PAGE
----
As he grew I gradually cut both his wings, but only half way. Enough so if he flapped real hard he could think he’s flying why gliding down to the floor. All this time I thought I was doing him a favor, but in reality I was doing myself a favor. Without the ability of flight he was easier to control and I didn’t have to worry about things like leaving windows or doors open. By his third year I’d started to think I made a mistake so I let his wings grow and started helping him exercise muscles he’d never used. Within six months he’d learned to fly, but never really well or coordinated. It was always like he was glad to get where he needed to go, but no joy in the actual flying. Once he got loose and eight days later after pinning flyers on every telephone post in town a lady called and said she thought he was in her garden and had “damaged” her cat. Arriving I found a mere shell of the original bird, eight days without food or water and he was almost dead. The cat would live but without two toes and would probably have a healthy respect for birds in the future. At the time Caesar was using close to 1000 words, after this he didn’t speak a single word for over six months. The trauma of being “free” stuck with him. He’s now in Hawaii awaiting the proper timing of the right permits from CITES (international endangered species organization) with a brief lift of Thailand’s bird flu ban.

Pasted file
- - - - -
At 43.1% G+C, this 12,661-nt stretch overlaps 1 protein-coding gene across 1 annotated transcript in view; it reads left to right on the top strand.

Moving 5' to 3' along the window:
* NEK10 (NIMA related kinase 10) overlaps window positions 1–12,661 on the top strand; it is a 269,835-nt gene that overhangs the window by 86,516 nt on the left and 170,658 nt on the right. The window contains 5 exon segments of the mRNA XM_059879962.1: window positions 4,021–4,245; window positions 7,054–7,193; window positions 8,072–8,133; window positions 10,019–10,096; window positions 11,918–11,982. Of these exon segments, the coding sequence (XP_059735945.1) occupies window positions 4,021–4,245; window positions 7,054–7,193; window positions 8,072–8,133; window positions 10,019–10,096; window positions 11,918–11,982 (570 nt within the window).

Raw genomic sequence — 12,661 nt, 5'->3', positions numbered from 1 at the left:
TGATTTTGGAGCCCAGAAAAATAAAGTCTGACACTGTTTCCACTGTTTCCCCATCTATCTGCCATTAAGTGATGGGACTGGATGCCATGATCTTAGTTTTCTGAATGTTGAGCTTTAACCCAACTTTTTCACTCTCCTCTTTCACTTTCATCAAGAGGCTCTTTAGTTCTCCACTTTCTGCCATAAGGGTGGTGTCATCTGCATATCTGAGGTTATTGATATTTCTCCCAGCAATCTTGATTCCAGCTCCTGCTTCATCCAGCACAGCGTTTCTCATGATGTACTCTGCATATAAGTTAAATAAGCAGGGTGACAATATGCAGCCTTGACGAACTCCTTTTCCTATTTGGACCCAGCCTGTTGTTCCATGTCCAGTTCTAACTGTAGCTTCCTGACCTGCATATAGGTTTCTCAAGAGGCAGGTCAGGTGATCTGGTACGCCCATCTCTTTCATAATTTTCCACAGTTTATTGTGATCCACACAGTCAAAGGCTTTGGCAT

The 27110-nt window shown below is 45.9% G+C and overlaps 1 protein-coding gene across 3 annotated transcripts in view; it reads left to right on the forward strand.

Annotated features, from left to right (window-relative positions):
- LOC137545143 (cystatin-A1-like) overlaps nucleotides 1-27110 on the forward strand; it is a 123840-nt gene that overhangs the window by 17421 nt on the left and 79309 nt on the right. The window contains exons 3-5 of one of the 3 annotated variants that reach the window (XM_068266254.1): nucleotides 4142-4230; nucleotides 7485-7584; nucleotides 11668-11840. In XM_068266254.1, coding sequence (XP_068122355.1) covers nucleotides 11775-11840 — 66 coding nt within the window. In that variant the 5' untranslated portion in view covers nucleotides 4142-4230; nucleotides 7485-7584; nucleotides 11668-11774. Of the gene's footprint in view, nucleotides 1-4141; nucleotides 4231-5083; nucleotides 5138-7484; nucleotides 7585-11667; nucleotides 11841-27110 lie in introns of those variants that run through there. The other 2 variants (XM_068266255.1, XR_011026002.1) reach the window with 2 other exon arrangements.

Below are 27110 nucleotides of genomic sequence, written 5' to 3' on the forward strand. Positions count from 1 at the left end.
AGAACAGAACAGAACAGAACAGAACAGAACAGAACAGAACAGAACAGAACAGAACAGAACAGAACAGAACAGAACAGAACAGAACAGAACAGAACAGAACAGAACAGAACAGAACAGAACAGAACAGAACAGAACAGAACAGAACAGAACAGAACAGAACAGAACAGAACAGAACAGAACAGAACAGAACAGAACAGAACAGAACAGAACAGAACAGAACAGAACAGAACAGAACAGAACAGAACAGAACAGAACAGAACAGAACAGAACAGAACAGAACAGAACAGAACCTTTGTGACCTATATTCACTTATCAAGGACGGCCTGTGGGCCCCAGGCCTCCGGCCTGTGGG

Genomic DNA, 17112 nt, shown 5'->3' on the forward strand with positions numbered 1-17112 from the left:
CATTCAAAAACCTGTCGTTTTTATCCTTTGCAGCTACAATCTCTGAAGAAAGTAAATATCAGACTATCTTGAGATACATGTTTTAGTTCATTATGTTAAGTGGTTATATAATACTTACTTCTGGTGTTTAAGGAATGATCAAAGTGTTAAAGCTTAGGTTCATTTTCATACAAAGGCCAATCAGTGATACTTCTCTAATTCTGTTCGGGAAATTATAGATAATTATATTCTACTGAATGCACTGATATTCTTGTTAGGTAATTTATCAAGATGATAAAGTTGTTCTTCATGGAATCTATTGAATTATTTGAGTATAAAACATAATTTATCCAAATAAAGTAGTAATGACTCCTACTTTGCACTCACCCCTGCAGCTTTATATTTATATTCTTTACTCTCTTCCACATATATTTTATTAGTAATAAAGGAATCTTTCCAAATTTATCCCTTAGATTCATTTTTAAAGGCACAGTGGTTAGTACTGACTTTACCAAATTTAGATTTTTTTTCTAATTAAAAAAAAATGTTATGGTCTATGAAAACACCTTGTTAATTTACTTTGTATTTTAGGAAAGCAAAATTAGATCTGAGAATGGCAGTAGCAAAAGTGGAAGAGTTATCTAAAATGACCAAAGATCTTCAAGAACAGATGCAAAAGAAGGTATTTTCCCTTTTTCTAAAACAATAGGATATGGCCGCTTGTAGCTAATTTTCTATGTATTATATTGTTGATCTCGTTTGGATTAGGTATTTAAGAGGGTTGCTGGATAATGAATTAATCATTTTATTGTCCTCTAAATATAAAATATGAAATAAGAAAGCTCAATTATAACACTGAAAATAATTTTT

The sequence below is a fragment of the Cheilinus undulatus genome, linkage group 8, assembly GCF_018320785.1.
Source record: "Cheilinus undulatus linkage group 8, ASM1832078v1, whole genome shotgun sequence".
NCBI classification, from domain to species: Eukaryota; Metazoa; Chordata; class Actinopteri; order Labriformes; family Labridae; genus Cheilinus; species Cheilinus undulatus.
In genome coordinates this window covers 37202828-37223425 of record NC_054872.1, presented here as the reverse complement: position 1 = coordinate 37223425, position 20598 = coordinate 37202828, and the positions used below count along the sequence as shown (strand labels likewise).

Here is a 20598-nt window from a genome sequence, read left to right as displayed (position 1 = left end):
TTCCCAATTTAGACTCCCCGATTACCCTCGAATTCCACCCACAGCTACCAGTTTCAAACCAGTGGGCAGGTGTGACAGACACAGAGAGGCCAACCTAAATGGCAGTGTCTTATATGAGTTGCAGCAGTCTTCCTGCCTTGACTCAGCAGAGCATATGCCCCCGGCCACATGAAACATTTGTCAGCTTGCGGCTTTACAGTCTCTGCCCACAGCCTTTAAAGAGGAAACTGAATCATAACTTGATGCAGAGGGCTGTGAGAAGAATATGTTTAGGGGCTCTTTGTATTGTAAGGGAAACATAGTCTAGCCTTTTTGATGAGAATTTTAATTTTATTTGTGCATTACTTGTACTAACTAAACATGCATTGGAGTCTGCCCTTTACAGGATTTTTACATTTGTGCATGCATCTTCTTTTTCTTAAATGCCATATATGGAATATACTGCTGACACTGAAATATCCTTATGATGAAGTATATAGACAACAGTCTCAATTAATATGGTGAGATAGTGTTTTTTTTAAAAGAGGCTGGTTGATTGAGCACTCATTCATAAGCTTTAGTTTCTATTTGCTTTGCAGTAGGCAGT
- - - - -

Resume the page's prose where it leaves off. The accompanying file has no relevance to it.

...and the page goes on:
18 months ago I figured that Caesar should be rewarded after his long journey with what every male wants when arriving in Thailand, a Thai female. Searching around the best breeder I found was a dirty place ran by a guy whose only knowledge of parrots was what they were worth in baht and he was the best there was. You really can’t sex (tell gender) grey’s as adults by the way they look, blood tests are always required. As babies there’s a brief window where if you’re paying attention you can increase the odds of choosing the desired gender. Picking out a young female grey I took her home in my pocket because the guy didn’t even have a box. No feathers, not weaned, I wasn’t sure she was going to live. I heard through the local pet shop owner mine was the only one that did live. So now I had another parrot and she matched the first.

This time I wasn’t going to cut her wings. Instead I called a screen company and had every window and door in my place screened and as I fed her with an eyedropper I awaited her first fledging with a bit of excitement. It was pretty unremarkable. One day instead of walking on the floor she lifted her wings up and looked at each one in turn, flapped them a few times until her feet lifted off the ground, and then flew to the top of her cage where there’s a perch and playground. Nature is often amazing and this was one of those times. She instinctively knew how to fly, but over the next year she became the consummate flyer and even learned to hover like a helicopter. More importantly, having freedom of flight means she always flies back to get cage to poop. This feature can’t be over-rated. She loves playing ‘tag’ with my housekeeper and they’ll chase themselves all over the house tagging each other. If she really likes a new persons she’ll “tag” them to see if they want to play. The coordination and skills to this day, she’s about 14 months old, continue to improve.